I am a member of their group but that's more the research side that Dr Newton does rather than their clinic...at least that's how I perceived it but I've just sent them a message and will ring them this afternoon once I have my ability to verbalise what I want to ask lol.

    I agree they are doing wonderful research work but I am simply not sure it reflects in their clinical care. :(

    thanks again...C.x
     
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  16. golden

    golden Senior Member

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    This >>>>" "The chronic fatigue team provide multi-disciplinary team assessment to patients. This can lead to group work or one to one help with pacing, graded activity, adjustment issues and associated emotional difficulties such as anxiety and depression" even though "Your GP can make a referral to Dr Gavin Spickett consultant in immunology at Royal Victoria Infirmary Newcastle upon Tyne, who will allocate patients to consultants in infection and tropical medicine."

    put me right off !

    'Chronic fatigue ' 'multi -disciplinary team'..... CFS/ME....

    :(
     
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  17. peggy-sue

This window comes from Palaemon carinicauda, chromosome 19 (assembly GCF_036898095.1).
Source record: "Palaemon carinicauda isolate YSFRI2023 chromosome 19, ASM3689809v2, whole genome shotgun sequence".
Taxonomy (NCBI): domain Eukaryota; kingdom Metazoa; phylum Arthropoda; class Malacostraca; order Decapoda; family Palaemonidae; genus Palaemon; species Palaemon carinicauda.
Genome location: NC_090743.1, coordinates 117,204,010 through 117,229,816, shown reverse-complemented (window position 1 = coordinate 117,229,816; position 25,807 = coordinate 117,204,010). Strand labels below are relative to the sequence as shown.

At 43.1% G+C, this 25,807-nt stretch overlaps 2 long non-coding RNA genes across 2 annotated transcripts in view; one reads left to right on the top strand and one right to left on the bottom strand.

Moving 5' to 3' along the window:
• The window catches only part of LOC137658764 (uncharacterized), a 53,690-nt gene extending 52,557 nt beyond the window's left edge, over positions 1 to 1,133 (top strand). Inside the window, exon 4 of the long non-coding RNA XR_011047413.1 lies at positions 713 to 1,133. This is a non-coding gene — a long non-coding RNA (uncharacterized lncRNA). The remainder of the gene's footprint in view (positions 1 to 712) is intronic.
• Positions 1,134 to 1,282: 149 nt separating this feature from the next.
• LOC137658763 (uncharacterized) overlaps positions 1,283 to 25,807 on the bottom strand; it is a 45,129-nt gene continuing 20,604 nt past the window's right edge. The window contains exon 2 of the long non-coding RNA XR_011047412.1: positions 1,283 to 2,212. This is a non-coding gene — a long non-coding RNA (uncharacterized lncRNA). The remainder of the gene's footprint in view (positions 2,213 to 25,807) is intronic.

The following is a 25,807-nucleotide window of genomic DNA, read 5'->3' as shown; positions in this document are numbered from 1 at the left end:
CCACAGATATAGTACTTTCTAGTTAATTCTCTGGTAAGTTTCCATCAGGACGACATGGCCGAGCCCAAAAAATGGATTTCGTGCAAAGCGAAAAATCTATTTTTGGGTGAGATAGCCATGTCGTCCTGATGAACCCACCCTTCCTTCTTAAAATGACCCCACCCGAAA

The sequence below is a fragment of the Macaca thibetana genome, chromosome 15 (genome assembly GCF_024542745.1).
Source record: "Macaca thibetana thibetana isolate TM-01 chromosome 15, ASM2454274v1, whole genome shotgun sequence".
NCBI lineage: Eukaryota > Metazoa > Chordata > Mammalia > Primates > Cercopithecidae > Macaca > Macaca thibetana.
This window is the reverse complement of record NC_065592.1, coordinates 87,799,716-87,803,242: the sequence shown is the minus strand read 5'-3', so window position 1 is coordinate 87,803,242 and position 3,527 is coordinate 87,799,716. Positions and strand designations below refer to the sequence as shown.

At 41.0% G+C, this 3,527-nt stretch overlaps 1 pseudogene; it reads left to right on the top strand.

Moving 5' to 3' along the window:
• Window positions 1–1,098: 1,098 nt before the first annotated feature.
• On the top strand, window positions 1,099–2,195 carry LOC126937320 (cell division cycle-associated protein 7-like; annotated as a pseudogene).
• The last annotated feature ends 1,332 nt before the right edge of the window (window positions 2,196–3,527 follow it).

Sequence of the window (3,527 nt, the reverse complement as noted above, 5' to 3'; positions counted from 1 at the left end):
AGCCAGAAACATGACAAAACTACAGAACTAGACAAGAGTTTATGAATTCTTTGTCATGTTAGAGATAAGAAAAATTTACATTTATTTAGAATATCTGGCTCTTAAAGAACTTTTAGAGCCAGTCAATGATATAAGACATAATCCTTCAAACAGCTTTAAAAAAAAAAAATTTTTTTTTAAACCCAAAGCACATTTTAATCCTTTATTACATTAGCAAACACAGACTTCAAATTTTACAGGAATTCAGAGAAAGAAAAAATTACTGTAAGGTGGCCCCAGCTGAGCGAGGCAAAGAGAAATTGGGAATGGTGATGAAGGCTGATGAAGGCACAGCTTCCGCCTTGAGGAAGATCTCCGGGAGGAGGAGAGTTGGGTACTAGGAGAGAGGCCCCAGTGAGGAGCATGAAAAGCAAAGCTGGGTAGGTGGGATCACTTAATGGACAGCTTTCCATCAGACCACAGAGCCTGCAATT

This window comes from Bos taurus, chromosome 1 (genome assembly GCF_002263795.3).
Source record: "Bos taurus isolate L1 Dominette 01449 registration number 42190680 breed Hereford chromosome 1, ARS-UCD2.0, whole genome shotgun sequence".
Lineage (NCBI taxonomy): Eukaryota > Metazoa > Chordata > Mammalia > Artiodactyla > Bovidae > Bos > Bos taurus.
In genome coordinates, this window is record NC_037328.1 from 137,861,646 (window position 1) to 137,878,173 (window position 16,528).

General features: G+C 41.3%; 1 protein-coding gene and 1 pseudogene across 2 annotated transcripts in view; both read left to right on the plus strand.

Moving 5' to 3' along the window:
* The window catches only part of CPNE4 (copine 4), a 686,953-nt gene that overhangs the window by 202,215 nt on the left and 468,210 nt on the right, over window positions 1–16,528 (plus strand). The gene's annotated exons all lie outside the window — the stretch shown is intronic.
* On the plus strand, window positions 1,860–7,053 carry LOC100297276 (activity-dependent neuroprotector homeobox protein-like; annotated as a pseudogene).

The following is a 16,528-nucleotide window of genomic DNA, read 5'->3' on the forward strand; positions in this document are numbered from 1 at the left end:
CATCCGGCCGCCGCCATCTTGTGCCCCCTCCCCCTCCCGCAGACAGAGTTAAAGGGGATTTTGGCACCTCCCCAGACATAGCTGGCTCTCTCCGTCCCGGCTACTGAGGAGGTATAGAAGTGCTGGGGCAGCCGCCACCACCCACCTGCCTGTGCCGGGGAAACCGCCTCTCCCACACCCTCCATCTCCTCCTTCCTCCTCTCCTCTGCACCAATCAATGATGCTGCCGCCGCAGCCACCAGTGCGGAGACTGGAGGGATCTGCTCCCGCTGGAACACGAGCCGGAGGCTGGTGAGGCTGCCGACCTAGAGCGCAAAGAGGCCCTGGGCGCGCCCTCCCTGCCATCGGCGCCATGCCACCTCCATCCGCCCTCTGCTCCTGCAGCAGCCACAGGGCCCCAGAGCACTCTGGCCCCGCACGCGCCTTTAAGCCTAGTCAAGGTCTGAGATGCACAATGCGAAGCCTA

peggy-sue

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    There can be a huge gulf between academic research at a teaching hospital and the medical side of it. They're simply not connected. If Prof Newton is an academic, ( and so university based, not hospital) she's not neccessarily (and probably not) a medic and will not have anything to do with patients or their treatment at all.
     
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  18. Sasha

    Sasha Fine, thank you

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    I think she gets patients referred to her if they have OI. My memory is a bit vague on this now, though.
     
    carole Carrick likes this.
  19. peggy-sue

    peggy-sue

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    She might be a clinician - I simply don't know, and I'm happy to be corrected. :)

    It's just sometimes folk might think they could see some "expert Professor" but if they're a Prof from the academic camp, rather than medical, it's highly unlikely.:(
     
    carole Carrick likes this.
  20. carole Carrick

    carole Carrick

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    dr newton is a practising clinician as well as a researcher...she sees patients with POTS/OI at the RVI. I know a few who have been referred to her from their GPs and from outside the Newcastle area too. :) She specialises in Primary Biliary Cirrhosis but has branched into the ME/cfs field because of the fatigue aspects in both.